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Z (conjugate) not analytic?

  1. Oct 24, 2011 #1
    1. The problem statement, all variables and given/known data

    Show that f(z) = ¯z is not differentiable for any z ∈ C.

    2. Relevant equations



    3. The attempt at a solution

    Is it because the Cauchy-Reimann Equations don't hold?

    Z (conjugate) = x-iy
    u(x,y)=x
    v(x,y=-iy

    du/dx=1≠dv/dy=-1
    du/dy=0≠-dv/dx=0



    Edit: Is there another approach? Because the CR Equations is something we learned later on.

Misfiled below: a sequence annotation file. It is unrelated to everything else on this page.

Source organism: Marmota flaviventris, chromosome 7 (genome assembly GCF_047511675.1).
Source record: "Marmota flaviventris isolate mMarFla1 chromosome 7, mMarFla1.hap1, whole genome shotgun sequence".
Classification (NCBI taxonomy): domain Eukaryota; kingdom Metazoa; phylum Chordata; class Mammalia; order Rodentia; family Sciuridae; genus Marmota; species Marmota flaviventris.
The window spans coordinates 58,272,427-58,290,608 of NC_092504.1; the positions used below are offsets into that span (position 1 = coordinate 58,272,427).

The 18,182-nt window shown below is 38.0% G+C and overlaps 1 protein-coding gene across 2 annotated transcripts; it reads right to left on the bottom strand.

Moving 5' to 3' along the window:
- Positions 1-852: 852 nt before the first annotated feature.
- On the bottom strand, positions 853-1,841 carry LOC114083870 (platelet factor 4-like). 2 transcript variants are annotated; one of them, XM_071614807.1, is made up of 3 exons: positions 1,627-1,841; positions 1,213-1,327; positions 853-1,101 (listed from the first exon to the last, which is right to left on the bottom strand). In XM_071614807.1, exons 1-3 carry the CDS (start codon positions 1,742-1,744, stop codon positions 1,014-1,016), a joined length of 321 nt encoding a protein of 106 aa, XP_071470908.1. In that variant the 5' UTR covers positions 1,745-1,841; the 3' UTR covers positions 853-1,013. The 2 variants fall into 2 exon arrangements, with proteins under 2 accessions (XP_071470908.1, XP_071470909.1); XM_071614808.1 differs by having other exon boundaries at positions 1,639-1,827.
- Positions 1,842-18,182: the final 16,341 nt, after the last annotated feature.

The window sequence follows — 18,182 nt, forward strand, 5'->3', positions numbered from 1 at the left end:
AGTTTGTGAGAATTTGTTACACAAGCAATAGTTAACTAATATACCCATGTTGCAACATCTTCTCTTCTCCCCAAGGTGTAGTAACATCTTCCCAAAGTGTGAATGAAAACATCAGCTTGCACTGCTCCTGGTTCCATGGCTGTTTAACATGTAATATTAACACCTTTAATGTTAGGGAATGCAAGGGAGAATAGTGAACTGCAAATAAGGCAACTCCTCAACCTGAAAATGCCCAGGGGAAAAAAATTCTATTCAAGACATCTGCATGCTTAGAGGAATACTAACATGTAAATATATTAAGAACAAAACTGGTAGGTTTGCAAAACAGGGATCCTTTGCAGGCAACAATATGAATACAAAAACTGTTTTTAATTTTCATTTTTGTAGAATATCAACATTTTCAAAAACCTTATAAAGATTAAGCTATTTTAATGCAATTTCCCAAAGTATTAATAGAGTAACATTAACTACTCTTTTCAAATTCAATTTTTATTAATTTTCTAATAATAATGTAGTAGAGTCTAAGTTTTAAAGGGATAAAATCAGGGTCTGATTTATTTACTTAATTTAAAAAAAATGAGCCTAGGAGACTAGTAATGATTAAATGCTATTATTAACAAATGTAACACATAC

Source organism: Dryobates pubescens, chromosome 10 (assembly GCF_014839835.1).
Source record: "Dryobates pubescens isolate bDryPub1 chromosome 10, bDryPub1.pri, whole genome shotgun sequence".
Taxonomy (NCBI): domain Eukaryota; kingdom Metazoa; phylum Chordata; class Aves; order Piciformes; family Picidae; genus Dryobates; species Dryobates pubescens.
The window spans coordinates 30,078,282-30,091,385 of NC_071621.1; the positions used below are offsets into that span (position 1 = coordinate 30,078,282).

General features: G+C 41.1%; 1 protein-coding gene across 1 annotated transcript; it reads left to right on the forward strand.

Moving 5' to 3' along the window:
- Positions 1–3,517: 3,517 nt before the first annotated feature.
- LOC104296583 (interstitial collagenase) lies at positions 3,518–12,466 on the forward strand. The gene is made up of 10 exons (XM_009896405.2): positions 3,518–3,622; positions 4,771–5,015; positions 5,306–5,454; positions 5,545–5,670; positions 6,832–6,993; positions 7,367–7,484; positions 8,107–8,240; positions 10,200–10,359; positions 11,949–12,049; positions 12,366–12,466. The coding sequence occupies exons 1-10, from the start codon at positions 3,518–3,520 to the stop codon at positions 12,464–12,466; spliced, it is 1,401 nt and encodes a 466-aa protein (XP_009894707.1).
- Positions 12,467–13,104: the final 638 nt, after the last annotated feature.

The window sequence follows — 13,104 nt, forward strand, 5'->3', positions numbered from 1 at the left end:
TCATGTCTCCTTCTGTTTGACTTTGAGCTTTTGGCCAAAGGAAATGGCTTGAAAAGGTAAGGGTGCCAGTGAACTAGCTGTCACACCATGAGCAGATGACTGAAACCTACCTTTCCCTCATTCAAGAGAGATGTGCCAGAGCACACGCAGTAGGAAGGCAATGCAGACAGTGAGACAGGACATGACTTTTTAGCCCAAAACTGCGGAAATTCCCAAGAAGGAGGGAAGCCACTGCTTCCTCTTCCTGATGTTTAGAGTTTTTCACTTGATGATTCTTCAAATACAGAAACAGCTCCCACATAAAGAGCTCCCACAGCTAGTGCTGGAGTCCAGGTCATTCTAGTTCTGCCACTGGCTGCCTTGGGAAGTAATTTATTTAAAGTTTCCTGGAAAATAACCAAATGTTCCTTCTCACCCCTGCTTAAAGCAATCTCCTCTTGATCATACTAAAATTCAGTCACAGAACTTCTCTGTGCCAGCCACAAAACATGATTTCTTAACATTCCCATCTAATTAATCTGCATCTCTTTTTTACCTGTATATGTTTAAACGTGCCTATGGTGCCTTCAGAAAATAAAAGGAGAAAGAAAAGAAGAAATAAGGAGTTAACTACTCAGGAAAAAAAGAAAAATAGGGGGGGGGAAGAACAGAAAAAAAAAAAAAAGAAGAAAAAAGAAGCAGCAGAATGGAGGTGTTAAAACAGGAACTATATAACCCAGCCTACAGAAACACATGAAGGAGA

2. jcsd
  3. Oct 24, 2011 #2

    Dick

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    Sure. Use the definition of f'(z)=lim h->0 (f(z+h)-f(z))/h. Show the limit is different if you pick h to be real from the limit if you pick h to be imaginary. That's really what the content of the CR equations is.
     
    Last edited: Oct 24, 2011
  4. Oct 24, 2011 #3
    I think I get it now.

    (f(z+h)-f(z))/h

    (conjugate((z+h)-z))/h = h(conjugate)/h

    If h=Δx, the ratio equals 1
    If h=Δiy, the ratio equals -1.

    Since the two approaches don't agree for any z, z(conj) is not analytic anywhere. Correct?
     
  5. Oct 24, 2011 #4

    Dick

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    Yep, that's it. That's how you derive CR.
     
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